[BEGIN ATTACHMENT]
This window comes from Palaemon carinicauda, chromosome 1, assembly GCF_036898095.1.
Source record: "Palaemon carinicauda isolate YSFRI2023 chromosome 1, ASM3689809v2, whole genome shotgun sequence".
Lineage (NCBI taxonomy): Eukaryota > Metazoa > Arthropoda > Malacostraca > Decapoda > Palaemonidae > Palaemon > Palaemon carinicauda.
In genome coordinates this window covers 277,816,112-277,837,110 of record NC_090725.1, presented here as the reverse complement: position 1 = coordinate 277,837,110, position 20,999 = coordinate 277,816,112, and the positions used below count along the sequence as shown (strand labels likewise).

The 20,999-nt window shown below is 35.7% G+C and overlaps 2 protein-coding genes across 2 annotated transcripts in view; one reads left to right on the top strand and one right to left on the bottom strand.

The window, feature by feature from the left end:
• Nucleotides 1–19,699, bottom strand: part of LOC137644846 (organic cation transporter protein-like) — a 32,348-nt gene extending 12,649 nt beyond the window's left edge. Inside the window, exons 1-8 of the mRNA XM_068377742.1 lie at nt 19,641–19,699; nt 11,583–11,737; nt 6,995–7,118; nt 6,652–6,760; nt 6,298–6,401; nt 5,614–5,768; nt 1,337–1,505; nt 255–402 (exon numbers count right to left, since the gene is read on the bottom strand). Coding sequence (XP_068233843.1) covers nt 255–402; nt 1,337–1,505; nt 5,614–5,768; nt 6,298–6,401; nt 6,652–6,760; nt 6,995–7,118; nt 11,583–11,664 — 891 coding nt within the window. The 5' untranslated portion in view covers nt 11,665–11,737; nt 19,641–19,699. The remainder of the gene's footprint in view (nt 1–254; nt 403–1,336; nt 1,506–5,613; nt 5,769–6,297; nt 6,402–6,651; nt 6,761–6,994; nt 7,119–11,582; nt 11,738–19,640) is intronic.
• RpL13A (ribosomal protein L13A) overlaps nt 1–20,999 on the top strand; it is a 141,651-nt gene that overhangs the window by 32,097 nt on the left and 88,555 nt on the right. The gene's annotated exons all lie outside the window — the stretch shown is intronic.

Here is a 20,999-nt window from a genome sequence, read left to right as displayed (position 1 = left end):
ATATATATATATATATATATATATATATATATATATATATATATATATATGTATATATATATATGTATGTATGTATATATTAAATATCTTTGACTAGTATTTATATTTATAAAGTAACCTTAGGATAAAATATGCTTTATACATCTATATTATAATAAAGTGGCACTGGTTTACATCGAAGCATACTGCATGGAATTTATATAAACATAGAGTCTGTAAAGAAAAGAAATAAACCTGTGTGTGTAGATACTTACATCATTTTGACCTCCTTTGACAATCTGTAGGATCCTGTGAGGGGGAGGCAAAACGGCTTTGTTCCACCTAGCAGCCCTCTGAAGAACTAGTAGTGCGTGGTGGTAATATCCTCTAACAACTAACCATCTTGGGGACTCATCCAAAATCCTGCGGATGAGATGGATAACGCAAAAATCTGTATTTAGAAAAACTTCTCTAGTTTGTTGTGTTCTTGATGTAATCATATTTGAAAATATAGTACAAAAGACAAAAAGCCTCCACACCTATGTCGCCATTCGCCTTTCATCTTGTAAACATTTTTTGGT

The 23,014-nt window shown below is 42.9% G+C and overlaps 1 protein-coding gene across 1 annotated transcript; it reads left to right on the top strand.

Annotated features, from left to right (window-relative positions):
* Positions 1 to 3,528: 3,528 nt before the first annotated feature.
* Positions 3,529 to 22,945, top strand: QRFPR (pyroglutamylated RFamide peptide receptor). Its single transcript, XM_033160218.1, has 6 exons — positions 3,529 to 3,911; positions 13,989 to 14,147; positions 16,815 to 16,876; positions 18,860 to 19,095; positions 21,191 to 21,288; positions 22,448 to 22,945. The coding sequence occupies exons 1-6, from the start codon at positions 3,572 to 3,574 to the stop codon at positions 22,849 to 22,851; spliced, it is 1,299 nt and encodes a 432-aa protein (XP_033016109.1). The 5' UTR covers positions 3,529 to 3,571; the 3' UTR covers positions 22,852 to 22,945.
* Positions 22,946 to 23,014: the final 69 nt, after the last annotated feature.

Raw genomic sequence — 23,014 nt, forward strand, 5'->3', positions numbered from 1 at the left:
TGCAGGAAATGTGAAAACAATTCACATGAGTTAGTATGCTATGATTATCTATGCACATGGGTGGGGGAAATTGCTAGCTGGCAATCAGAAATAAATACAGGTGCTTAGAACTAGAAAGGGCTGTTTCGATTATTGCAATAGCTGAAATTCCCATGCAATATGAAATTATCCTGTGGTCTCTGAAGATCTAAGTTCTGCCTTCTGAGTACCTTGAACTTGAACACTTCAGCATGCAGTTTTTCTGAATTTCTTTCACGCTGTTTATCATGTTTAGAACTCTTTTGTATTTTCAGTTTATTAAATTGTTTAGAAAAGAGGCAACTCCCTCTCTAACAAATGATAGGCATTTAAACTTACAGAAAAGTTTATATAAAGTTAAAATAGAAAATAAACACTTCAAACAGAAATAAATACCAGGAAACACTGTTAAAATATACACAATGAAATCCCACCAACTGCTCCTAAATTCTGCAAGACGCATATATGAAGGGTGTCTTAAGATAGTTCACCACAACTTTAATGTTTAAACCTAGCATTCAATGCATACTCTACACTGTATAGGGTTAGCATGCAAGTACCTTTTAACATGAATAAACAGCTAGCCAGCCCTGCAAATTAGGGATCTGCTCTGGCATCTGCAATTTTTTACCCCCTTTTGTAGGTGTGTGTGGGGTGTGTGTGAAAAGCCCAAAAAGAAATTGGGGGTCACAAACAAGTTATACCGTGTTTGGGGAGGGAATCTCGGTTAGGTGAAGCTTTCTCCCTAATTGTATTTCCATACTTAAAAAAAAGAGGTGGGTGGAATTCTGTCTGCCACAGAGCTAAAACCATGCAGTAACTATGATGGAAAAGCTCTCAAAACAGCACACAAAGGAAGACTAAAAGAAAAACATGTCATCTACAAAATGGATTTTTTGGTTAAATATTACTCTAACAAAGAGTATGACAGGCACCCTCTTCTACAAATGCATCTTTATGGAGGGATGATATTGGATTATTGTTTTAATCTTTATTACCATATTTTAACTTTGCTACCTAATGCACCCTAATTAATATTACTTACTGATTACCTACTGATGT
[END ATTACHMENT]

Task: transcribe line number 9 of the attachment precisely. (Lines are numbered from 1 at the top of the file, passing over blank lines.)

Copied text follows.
Here is a 20,999-nt window from a genome sequence, read left to right as displayed (position 1 = left end):